It is easy to see how a journalist at the New York Times could so seriously misconstrue libertarianism. Less so, far less so, can this be understood in the case of Reason. These people are supposed libertarians themselves. What had they to say about Mr. Tanenhaus’ smear of me as supportive of slavery as it actually functioned? Here is the reaction of Reason editor Nick Gillespie: “One economist, while faulting slavery because it was involuntary, suggested in an interview that the daily life of the enslaved was ‘not so bad — you pick cotton and sing songs.’” Now, these people full well know who the “one economist” is, namely me. Mr. Tanenhaus, after all, does mention me by name, and spells it correctly. Mr. Gillespie is fully cognizant of the fact that I am a libertarian. At least he should have known this, since I have contributed to this movement over many years and have published in his own Reason Magazine and Reason Papers on numerous occasions. Did it not seem jarring to him that I would support slavery as not being “so bad?” Am I amiss in thinking that as a fellow libertarian he would have checked things out with me before piling on? I am not at all that disappointed with Mr. Tanenhaus. I expected little better from him; after all, what does he know? He works for the New York Times, for goodness sakes! But I am truly amazed, and appalled, that a supposed libertarian such as Mr. Gillespie would be so vile.
A postscript on voluntary slavery. I am on record on numerous occasions in support of voluntary slavery; some other libertarians support me on this issue as well. See Andersson, 2007; Block, 1999, 2001, 2002, 2003, 2004, 2005, 2006, 2007A, 2007B, 2009A, 2009B; Lester, 2000; Nozick, 1974, pp. 58, 283, 331; Philmore, 1982; Steiner, 1994, pp. 232. I want now to anticipate and obviate possible objections emanating from “libertarians” such as Mr. Gillespie that my stance here implies that I favor, however slightly, coercive slavery as it actually existed in history, and even nowadays, in some places.
What is voluntary slavery? Consider the following. My child is sick with a dread disease. It will kill him unless he has an operation. The operation costs $5 million, and I, a poor man, just do not have anything like that amount of money. But you, gentle reader, are a rich person, who has long wanted me to be your slave. So, we make a deal. I agree to become enslaved by you, for $5 million. You give me that amount of money, I turn it over to my child’s doctors, and then I come to your plantation to serve you.  We both gain in the ex ante sense from this commercial interaction, as is always the case. You value my servitude more than the $5 million you pay for it; I regard my child’s life more highly than my own freedom. Forget about the niceties of this example. Ignore the political incorrectness here. Do not consider libertarian objections along the lines of not being able to alienate the will. Focus on just one issue: Does this contract, or does it not, violate the NAP? I say it does not, and would hence be legitimate in the libertarian society.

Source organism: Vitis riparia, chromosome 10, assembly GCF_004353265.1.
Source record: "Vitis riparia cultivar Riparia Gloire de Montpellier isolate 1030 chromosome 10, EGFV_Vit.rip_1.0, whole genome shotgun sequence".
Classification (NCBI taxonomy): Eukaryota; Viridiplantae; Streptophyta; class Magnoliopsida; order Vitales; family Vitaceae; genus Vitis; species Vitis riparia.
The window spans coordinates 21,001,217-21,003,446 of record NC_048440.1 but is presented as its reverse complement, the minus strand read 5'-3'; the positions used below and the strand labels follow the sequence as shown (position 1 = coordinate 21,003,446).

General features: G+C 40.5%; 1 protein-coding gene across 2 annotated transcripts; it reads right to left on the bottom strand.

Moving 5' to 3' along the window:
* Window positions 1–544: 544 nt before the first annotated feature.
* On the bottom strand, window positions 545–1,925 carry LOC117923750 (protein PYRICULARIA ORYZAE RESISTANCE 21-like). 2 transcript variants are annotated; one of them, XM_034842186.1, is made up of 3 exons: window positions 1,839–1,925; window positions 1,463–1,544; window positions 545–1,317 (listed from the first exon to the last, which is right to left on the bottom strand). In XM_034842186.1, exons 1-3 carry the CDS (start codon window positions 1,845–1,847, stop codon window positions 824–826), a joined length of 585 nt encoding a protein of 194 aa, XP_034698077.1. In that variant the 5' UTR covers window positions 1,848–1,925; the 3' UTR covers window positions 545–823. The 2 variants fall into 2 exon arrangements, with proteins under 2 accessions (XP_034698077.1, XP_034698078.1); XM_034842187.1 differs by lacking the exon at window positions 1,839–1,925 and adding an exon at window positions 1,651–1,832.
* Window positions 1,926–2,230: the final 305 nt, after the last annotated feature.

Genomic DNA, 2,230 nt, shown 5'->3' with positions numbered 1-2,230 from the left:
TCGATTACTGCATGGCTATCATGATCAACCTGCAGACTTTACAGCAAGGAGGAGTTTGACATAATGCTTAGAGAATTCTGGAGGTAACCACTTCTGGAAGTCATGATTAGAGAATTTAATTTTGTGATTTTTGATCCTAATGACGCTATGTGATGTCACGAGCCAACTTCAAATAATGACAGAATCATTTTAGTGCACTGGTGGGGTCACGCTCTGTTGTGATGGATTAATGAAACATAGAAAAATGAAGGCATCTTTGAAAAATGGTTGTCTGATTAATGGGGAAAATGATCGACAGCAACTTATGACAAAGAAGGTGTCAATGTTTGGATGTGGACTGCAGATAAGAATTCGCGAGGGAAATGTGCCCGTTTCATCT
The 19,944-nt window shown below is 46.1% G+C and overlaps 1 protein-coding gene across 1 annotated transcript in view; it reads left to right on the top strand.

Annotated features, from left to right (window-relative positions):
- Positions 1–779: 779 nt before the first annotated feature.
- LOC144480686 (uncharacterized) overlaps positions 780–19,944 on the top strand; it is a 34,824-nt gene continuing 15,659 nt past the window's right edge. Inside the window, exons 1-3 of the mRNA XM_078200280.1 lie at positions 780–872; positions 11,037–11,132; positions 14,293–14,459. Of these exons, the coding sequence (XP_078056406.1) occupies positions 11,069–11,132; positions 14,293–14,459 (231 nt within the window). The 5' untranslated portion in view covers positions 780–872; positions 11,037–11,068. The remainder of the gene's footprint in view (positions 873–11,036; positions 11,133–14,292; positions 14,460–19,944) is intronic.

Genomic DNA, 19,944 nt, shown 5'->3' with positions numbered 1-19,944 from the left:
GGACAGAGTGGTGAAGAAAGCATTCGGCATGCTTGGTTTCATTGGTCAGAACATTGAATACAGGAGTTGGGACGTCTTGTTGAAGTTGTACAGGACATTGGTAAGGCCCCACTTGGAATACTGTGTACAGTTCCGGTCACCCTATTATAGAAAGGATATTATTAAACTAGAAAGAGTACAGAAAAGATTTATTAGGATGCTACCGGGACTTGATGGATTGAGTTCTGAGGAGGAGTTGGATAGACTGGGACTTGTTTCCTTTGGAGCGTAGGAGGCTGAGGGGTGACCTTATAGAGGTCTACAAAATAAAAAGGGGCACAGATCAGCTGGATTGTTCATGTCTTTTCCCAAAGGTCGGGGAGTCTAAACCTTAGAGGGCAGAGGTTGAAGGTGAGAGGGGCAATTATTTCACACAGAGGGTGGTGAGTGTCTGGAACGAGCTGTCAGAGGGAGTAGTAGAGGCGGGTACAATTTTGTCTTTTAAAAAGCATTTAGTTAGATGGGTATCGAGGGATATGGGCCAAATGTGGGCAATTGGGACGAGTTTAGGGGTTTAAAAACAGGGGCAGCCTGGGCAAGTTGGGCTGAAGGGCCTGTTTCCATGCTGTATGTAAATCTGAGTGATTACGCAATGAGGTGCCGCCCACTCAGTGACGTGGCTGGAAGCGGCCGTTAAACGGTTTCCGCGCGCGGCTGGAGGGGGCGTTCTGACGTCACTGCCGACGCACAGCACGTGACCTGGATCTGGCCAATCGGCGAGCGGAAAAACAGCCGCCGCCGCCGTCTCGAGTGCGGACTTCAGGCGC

This is not the time nor the place to try, once again, to refute those libertarians who disagree with me on this issue (I am in a distinct minority in the libertarian community).  My aim here is more limited. It is to distinguish the hypothetical case of voluntary slavery from the operation of real world coercive slavery. I claim that the latter is a paradigm case of NAP violation, and ought to be opposed to the utmost, while the former is not. I have little doubt that Mr. Tanenhaus will seize upon this example in a “gotcha!” moment. He will aver that this is but further evidence that I support real slavery, and that since I do, Rand Paul, another libertarian, must as well.
One last word. I allege that it is libelous to claim I maintain that (real world) slavery wasn’t really so bad. Shall I sue Mr. Tanenhaus and his employer? The latter certainly has deep pockets. I am rather ambivalent about this. On the one hand, libel is not a per se violation of the NAP.  Under libertarian law, Mr. Tanenhaus and the New York Times have a legal right to besmirch my good name with allegations of this sort.  Yes, they have attempted to ruin my reputation. Probably, they have succeeded, at least with a goodly number of people. But, I do not own my own reputation. Rather, it consists of the thoughts of other people, and I cannot own those.  For more on this, see my book Defending I. On the other hand, the NAP only requires that libertarians refrain from using violence (lawsuits ultimately constitute the use of invasive force) against innocent people. The New York Times hardly fits this bill. Rather, that organization is a major mouthpiece for the state. As Lew Rockwell pithily put it, and as reported in this very article, they are “part of the regime.” Therefore, they would not be off bounds for a libel suit launched by a libertarian.